The 2012 General Conference also will consider proposals to eliminate three episcopal areas - that is, three bishop positions - in the United States and add a new episcopal area in the rapidly growing Democratic Republic of Congo.
But until General Conference votes on the decision, the Episcopal Fund budget does not reflect any of these changes, said Sharon Dean, the spokeswoman for General Council on Finance and Administration.
The full financial impact on the denomination from the proposals to eliminate episcopal areas is uncertain.
However, Dean said that using today's costs as a measurement, the estimate over four years for a residential bishop's office in the United States is about $1.25 million. Using the same numbers, the estimated cost for four years for a central conference residential bishop is about $750,000.
Holding down costs
Bishops have tried to save money in other ways. In the wake of the 2008 economic downturn, the denomination's U.S. bishops voted in 2009 to forego a raise in 2010 and roll back their pay to 2008 levels, a cut of almost $5,000.
When you put a dollar in the regular offering at your church, here is how it is currently distributed:
- 90 cents will remain at your local church for your church to decide how to spend that money
- About 8 cents will go to support programs in the district, annual (regional) conferences and jurisdictions*
- 2 cents will go to support the denomination's seven apportioned funds
Under the proposed 2013-2016 budget, the percentage of giving going to support general church operations will likely decrease, if local church apportionments increase, remain flat or only decrease slightly.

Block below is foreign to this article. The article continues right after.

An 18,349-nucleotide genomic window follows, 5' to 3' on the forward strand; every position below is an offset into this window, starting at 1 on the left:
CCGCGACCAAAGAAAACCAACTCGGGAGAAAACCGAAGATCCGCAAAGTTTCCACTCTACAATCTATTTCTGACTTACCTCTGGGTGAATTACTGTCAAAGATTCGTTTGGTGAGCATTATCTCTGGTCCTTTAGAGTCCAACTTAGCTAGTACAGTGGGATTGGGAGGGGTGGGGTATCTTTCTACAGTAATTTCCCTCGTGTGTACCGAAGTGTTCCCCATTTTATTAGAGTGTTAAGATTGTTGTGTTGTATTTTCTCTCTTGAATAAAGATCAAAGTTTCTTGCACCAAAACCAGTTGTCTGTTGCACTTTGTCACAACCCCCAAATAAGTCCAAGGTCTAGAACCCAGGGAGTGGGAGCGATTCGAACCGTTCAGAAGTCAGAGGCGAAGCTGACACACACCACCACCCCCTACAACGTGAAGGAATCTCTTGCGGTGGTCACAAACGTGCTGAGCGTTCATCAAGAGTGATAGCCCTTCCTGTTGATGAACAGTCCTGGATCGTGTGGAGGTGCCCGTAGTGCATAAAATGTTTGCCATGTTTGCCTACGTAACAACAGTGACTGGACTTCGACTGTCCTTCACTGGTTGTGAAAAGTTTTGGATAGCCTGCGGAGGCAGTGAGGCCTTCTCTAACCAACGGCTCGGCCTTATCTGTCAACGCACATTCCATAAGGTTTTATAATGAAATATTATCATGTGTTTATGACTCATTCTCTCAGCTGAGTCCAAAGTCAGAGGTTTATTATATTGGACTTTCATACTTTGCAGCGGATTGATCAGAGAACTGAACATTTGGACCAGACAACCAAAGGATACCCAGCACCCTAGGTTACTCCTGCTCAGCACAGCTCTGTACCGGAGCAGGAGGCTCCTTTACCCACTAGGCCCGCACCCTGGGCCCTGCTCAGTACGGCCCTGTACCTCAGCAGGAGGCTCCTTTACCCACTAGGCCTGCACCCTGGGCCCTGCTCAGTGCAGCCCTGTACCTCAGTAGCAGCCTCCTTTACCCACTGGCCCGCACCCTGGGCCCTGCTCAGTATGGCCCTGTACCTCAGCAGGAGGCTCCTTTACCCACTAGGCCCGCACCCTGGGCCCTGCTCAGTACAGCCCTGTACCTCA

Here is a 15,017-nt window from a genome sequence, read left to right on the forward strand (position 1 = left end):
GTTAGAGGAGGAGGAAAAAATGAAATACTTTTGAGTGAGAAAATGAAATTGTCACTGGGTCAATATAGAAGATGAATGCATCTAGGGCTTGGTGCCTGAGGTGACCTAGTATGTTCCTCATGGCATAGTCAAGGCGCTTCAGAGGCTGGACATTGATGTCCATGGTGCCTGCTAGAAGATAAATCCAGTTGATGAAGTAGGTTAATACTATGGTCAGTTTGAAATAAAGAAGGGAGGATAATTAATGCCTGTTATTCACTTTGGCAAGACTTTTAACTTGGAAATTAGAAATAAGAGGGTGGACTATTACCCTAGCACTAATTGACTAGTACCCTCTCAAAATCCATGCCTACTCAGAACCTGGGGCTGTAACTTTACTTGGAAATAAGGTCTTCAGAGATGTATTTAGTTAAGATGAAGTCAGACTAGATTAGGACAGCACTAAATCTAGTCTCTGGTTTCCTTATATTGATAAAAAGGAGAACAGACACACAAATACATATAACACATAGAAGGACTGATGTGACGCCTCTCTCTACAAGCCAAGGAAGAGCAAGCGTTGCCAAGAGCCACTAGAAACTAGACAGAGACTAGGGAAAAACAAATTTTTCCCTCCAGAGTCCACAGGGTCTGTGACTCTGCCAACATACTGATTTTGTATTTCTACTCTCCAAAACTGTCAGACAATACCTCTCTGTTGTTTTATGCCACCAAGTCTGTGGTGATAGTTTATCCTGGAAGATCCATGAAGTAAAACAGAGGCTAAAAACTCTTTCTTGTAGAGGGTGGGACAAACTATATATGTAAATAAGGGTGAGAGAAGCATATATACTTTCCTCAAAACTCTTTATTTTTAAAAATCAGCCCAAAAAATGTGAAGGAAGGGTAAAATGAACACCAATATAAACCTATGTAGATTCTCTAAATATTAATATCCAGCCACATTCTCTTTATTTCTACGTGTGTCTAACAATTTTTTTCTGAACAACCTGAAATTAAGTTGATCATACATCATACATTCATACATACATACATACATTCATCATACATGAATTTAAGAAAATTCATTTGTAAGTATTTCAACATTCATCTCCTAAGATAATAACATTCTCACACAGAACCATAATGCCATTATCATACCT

*Due to the different ways annual conferences fund their clergy pension and health benefits, the actual percentage of local church spending going to apportionments can vary significantly from conference to conference. In annual conferences were these benefits are apportioned (rather than direct billed), the percentage of all local church spending going for apportionments can range as high as 13 percent.
In January 2010, their annual pay dropped from $125,658 to $120,942.
The bishops had hoped to transfer the money trimmed from their paychecks directly from the Episcopal Fund for ministries such as the Central Conference Pension Initiative, a program providing retirement funds for clergy and their spouses in Africa, Asia and parts of Europe. But because the 2008 General Conference already had designated that money for the bishops, the savings had to remain in the Episcopal Fund. It is now part of the Episcopal Fund reserves.
The bishops' salaries were restored to the original projected amount in 2011.
All U.S. bishops receive the same salary. The specific salary is determined annually.
According to the General Council on Finance and Administration, the total projected budget for U.S. bishops' salaries for 2013-16 is $28,115,860, based on 49 bishops until the 2012 General Conference votes on the three episcopal area reductions. The total projected budget for the central conference bishops for 2013-16 is $5,684,037, based on 19 bishops until the 2012 General Conference votes on any additional episcopal areas.
In the next budget period, the bishops also will cut their budget for consultants and continuing education.
"The only way I can see that we could do even less in the Council of Bishops is by having fewer bishops," Swenson said. "You'd have bishops that would have an even larger residential territory than they do now."
*Hahn is a multimedia news reporter for United Methodist News Service.
News media contact: Heather Hahn, Nashville, Tenn., (615) 742-5470 [email protected].